Not the most effective way to benchmark the success of a school's students. However, it is one of the only few viable options. As a recent product of RISD and Texas schools, I am very familiar with the culture of learning for a test and forgetting information within minutes of a standardized test ending. That kind of behavior, culture, and planning needs to be avoided at all costs. Our students need to be truly understanding of the purpose of standardized tests and see its value to their education. Our teachers need to prepare our children for the future, not for a test. A general reset on our thoughts needs to happen. However, although that might sound all well and good, practically, we have to find a more tangible solution. Instruction is currently aimed at herding students into passing testing. That is unhealthy and counter productive to the success of our future. If we can find creative, efficient, and better ways to prepare students across our district, then they will naturally pass their standardized tests.
- Justin Bono (incumbent):
Standardized testing has been around public education long before I was even in school. It’s ok to give kids a test. I get tested in the business world every day. Tests are part of life. Tests are a valuable tool to know where students stand, how well they grasp material, and how teachers need to intervene to increase their understanding of a particular topic. However, the significance placed on the STAAR test by our State with A-F ratings of schools and the stigma that comes with that has gone too far. Unfortunately, it’s not only the adults that feel the impact of these ratings on schools. The pressure rolls downhill to students. Instead of the students approaching the STAAR test like any other test, many approach it with anxiety and stress because of the environment created around this single test day.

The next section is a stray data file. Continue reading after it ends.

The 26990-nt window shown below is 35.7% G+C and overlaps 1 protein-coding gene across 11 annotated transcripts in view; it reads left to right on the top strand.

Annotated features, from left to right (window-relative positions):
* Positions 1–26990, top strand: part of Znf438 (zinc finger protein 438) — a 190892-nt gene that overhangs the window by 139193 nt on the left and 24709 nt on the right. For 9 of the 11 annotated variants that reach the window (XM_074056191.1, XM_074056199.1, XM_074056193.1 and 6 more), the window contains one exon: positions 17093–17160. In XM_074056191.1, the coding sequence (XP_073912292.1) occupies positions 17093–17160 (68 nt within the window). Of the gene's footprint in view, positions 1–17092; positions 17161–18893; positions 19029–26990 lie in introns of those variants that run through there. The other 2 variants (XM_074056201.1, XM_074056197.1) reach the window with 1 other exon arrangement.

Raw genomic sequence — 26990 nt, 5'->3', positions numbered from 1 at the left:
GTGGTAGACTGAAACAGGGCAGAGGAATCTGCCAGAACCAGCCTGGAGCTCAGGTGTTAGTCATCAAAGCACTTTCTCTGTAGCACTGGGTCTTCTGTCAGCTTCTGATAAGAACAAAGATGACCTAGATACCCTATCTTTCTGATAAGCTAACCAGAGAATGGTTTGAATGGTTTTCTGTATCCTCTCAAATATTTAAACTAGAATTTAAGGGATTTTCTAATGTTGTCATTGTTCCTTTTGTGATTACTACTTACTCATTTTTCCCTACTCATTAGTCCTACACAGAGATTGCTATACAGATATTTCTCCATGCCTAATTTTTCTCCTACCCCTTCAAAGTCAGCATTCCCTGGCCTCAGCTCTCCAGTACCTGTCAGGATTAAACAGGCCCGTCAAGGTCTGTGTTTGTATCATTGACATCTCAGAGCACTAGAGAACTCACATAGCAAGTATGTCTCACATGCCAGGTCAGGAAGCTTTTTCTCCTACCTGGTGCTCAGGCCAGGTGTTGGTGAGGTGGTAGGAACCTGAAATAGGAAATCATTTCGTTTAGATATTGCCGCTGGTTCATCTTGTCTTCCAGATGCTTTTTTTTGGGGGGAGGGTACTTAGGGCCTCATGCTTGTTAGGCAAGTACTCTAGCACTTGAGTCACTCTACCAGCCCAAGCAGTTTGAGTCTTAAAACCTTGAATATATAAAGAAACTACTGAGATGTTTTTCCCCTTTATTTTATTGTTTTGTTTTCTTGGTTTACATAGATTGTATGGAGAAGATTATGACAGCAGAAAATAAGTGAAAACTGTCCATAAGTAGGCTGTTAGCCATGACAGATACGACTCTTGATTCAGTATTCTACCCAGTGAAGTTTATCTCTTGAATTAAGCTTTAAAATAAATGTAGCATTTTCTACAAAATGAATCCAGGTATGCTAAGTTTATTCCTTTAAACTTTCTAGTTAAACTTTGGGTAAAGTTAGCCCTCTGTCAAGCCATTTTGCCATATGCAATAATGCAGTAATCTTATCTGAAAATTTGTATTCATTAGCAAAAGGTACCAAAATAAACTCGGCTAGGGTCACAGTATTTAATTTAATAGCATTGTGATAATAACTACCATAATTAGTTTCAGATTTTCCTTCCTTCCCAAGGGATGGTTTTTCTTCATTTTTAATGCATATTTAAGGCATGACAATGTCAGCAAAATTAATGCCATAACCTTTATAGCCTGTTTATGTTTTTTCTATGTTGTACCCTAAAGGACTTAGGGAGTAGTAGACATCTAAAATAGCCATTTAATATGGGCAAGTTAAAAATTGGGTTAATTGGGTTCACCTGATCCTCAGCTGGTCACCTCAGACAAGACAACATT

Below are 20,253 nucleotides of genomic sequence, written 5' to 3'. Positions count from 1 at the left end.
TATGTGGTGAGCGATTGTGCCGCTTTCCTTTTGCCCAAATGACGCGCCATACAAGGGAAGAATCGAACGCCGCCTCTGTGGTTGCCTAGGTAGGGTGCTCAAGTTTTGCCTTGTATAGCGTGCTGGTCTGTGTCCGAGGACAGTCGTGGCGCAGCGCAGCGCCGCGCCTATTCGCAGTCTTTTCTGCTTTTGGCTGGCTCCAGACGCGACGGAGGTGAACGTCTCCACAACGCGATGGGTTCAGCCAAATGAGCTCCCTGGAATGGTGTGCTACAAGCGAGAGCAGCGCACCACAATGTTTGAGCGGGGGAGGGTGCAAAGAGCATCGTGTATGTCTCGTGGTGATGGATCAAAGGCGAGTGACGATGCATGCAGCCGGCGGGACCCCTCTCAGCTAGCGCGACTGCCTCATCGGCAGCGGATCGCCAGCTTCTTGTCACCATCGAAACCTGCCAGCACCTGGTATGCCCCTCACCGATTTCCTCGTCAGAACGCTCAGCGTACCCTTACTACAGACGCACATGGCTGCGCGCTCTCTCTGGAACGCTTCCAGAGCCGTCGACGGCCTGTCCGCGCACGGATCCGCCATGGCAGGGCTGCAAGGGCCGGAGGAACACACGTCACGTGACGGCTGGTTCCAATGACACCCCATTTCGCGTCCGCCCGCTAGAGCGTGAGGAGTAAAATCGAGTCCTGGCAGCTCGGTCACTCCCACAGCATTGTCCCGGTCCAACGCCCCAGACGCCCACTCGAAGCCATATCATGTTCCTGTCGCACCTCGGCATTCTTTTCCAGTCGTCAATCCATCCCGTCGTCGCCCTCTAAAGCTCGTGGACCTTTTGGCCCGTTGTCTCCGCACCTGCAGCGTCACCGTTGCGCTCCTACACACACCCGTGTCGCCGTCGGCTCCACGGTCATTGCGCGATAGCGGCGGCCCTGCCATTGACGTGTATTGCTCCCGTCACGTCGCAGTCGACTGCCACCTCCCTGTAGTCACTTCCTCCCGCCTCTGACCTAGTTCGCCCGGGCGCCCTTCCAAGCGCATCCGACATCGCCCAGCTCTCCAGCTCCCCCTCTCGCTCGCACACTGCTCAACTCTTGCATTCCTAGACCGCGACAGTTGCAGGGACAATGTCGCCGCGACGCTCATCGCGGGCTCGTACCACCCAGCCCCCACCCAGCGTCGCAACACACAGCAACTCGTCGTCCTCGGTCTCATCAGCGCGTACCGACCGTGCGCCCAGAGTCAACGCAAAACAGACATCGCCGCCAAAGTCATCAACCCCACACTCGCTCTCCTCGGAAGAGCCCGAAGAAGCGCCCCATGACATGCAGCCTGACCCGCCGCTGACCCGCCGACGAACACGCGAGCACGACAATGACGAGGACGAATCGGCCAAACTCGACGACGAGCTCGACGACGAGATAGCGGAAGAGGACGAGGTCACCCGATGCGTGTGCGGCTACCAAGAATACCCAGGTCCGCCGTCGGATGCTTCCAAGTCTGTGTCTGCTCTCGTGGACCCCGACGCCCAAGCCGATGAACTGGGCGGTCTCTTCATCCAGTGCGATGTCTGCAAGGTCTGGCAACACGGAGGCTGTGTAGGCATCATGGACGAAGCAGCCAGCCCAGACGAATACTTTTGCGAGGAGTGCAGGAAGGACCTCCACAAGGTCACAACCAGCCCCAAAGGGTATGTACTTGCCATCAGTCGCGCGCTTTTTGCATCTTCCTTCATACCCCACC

Again, the STAAR test along with other tests can be valuable tools in the educational system. Kids should be tested to determine what they have learned. As a district, we need to continue to strive to ensure that students are learning what they need to learn throughout the school year so that the STAAR test becomes just another test. We have made some progress in this regard, but still have plenty of room for improvement.
- Lynn Davenport:
I am in favor of accountability and have no issue with testing our children as a means of measuring academic progress. However, I am convinced that the STAAR is an invalid accountability measure. The excessive emphasis on benchmarks and practice tests has diminished the love of teaching and the love of learning. The current accountability system is a form of educational malpractice and our children are suffering for it.
- Kristin Kuhne (incumbent):
As a parent and a trustee, I understand the concerns about high stakes testing. My son Rob was in the class that was supposed to take 15 end of course exams before graduation. I was glad that was reduced to the four administered today and I support limits on the amount of time it takes to administer a test. At its core, an assessment should provide information to teachers, students and parents about student learning. Having a common assessment tool gives us valuable insight into how a student is progressing relative to their peers. Teachers can use the information to customize learning for individual students. But as long as our high stakes accountability system is focused primarily on standardized tests, it can have negative consequences for student learning. Taking repeated STAAR practice tests deprive students of enriched lessons and deeper learning. As your trustee, I hold Dr. Stone accountable for teaching the standards, not the test, and fully implementing the instructional framework she created last year. I will continue to fight for assessment data that shines a light on student performance instead of punishing students, teachers and campuses.
Part 4 of 6.